Advertiser: Office of National Drug Control Policy and Partnership for a Drug-Free America
When it appeared: 2011(?)
Message: Drug users are scum or, more precisely, the equivalent of insects and rats.
Where it appeared: Print
What the ad man says: (Yost just laughed when I showed him this ad campaign.)
Was it effective? Can we all agree that cartoons and/or anthropomorphized bugs aren’t going to have much of an impact on teenagers’ attitudes about, well, anything? The implication that adolescents who use drugs are as bad as insects and rodents — invasive, disgusting, hard to get rid of — is likely to be both insulting and ineffective as a tactic.
Campaign: Above the Influence: “No Brainer”
Advertiser: Partnership for a Drug-Free-America (now the Partnership for Drug-Free Kids)
When it appeared: 2010
Message: Drinking or using drugs will cause you to do stupid, dangerous things.
Where it appeared: TV
What the ad man says: “There’s nothing striking about the ad, nothing that’s going to make you remember it.”
Was it effective? This ad has a promising start, showing some real possible consequences of drug and alcohol abuse: A teen has driven home drunk from a party and crashed his mother’s car. When the kid’s friend appears, proclaiming to have what the teenager “left at the party last night,” the viewer wonders what it will be. Drugs? Booze? No, it’s a brain. The kid who drove home drunk left his brain at the party — that’s why he drove drunk. It’s not hard to envision every teenager in America rolling their eyes at this ad. The Biology class brain replica doesn’t leave the viewer with the kind of shock that might make this reveal memorable either. (For an example of a very graphic PSA from New Zealand using a real brain, click here. Just be warned this ad may be disturbing.)
Campaign: “Tips from Former Smokers”
Advertiser: Arnold Worldwide Global Creative and Advertising Agency and the Centers for Disease Control
When it appeared: 2012
Message: A raw look at the real health problems of smokers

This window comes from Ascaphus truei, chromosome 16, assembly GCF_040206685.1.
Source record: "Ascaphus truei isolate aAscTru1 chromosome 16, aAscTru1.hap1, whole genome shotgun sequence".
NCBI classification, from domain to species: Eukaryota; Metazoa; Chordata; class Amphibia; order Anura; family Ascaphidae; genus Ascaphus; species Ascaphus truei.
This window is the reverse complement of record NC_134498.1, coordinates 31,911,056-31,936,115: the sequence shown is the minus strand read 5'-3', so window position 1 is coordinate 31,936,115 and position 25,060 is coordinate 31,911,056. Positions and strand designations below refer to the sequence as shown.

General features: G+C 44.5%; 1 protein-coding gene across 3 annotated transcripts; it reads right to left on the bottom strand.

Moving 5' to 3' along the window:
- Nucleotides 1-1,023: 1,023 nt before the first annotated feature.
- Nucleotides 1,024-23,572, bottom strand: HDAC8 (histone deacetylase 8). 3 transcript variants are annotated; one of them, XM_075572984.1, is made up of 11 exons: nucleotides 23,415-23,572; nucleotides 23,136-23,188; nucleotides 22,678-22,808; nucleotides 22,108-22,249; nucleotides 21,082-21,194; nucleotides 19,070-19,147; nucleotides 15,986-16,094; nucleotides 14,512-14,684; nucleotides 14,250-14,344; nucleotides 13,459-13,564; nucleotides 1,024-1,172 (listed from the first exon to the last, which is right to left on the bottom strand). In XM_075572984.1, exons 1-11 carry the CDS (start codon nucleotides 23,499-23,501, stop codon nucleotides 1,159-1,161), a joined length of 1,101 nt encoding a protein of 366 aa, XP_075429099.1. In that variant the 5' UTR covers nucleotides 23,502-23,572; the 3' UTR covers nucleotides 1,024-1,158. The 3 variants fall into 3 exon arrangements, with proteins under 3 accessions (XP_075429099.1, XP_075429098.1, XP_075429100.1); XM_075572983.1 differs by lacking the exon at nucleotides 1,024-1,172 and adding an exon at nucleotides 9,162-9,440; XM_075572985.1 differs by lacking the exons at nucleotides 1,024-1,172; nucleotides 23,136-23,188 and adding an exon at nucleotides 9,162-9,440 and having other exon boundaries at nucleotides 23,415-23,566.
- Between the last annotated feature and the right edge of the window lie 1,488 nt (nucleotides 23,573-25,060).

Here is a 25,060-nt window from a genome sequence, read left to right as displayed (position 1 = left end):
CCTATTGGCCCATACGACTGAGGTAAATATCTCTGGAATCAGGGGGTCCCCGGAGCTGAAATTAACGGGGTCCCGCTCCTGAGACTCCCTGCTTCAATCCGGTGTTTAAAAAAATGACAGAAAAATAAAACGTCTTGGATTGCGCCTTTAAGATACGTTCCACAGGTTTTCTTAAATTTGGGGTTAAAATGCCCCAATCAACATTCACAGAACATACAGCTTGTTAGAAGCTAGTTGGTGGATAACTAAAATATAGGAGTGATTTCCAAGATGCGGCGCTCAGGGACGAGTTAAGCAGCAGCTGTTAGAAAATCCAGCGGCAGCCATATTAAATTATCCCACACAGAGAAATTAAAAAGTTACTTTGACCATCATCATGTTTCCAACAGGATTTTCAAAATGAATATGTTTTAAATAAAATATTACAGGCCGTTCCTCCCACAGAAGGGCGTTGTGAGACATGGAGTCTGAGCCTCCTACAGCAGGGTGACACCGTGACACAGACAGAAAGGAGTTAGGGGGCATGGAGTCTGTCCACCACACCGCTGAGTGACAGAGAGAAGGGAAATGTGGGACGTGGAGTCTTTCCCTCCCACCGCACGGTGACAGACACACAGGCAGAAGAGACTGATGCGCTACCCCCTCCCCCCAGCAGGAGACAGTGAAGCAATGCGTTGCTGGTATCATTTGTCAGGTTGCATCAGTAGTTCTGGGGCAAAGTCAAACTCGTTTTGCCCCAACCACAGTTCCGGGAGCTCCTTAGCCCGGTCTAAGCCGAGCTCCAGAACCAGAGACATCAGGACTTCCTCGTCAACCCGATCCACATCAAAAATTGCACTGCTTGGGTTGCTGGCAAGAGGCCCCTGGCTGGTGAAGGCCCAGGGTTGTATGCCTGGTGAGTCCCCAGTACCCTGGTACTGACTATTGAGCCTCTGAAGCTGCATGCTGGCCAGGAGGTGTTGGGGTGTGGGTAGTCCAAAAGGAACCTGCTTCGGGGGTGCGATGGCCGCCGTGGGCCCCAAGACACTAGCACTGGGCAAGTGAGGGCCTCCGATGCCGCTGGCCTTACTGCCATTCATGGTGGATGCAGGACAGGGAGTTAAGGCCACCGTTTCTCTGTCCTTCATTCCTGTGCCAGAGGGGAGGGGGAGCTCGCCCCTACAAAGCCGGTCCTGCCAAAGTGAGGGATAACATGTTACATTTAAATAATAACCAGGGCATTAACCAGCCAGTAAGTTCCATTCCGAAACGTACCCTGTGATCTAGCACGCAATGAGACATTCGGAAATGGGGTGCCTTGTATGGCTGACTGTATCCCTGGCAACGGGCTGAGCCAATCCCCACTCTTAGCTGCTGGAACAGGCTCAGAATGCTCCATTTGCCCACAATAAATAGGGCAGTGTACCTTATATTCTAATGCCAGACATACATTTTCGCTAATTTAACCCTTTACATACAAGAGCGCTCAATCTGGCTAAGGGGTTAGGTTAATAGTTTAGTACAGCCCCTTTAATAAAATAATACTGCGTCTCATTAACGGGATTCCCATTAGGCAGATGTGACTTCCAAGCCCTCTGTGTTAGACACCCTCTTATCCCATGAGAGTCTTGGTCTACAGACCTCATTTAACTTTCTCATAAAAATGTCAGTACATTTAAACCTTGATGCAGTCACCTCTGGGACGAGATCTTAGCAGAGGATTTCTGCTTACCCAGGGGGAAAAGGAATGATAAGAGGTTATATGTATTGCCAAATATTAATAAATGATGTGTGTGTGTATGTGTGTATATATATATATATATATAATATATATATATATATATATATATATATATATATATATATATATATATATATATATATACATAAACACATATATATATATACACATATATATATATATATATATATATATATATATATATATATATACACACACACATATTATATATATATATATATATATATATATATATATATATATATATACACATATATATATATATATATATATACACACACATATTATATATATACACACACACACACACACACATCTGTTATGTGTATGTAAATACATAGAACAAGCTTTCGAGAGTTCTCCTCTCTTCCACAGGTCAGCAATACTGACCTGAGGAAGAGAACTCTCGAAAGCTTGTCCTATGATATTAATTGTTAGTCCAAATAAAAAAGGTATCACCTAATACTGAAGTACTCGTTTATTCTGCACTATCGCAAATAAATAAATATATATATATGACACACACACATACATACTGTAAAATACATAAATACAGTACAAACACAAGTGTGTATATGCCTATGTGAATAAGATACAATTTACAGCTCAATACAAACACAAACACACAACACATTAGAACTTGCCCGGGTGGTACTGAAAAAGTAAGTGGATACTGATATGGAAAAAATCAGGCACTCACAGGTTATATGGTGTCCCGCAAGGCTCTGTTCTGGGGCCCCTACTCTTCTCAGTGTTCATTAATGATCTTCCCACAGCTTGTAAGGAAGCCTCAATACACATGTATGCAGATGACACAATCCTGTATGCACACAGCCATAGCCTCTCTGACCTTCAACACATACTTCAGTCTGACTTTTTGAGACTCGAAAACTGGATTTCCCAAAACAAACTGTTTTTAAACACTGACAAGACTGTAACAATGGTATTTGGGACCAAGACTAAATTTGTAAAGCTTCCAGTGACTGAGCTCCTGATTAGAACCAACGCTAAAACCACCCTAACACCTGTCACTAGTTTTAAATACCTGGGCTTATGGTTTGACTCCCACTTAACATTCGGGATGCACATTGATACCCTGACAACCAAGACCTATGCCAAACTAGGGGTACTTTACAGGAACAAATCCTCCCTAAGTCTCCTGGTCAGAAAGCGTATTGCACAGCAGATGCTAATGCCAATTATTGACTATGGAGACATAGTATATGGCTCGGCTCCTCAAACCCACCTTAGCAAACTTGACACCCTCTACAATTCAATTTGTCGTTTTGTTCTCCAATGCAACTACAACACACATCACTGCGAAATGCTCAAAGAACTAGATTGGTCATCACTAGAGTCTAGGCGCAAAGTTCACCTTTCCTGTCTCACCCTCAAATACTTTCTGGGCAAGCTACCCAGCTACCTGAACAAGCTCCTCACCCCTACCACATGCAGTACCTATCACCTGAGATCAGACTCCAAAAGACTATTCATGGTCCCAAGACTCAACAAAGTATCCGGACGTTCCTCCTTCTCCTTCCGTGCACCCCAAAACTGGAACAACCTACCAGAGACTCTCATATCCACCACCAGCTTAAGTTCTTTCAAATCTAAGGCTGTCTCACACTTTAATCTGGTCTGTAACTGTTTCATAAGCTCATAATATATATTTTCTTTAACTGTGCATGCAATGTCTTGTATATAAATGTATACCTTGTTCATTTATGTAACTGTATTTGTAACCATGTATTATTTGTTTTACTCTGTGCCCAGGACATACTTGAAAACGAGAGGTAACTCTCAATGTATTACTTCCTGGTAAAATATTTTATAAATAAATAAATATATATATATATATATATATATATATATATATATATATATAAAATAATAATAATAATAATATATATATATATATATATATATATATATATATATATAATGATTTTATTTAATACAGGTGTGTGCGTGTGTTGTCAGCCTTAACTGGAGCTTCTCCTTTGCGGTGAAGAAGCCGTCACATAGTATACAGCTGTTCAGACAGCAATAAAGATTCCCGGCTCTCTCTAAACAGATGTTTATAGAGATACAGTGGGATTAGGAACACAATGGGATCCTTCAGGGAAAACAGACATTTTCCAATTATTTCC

Where it appeared: TV, print
What the ad man says: “I think it takes something this strong to break through all of these other cues and associations promoted by Big Tobacco for years.”
Was it effective? This campaign achieves the difficult task of showing the often tragic health consequences faced by long-term smokers without being exploitative or offensive (something the Montana Meth Project has arguably fallen prey to with some of their images). This is achieved by humanizing the people depicted, showing them talking about their daily routines and making them a source of inspiration, as opposed to an object of the viewer’s pity. “You can quit,” these survivors attest. “This kind of approach is successful because it counters decades of glamorous smoking images in movies, ads and online videos, with equally compelling negative, emotional, associations of limitation, disease, deformity, loss,” says Yost.
A Final Thought About PSAs
The reasons why someone first starts using a drug and then goes on to abuse it are complex. This simple fact makes it unlikely that any ad campaign can adequately address something so multi-faceted. “It’s hard to get someone to switch which brand of laundry detergent they use,” notes Yost. “Getting someone to not use drugs is infinitely more complicated.” That said, Yost believes that well-executed PSA campaigns can play an important role, especially when they don’t moralize to viewers or readers. What these ads are much better at, says Yost, is raising awareness. “That’s only the first hurdle in affecting an individual’s behavior, but it’s a necessary one.”
Photos (from top): Partnership for a Drug-Free America; National Crime Prevention Council and the Ad Council; Montana Meth Project; California Tobacco Control Program; Office of National Drug Control Policy and Partnership for a Drug-Free America; Partnership for a Drug-Free-America; Arnold Worldwide Global Creative and Advertising Agency and the Centers for Disease Control.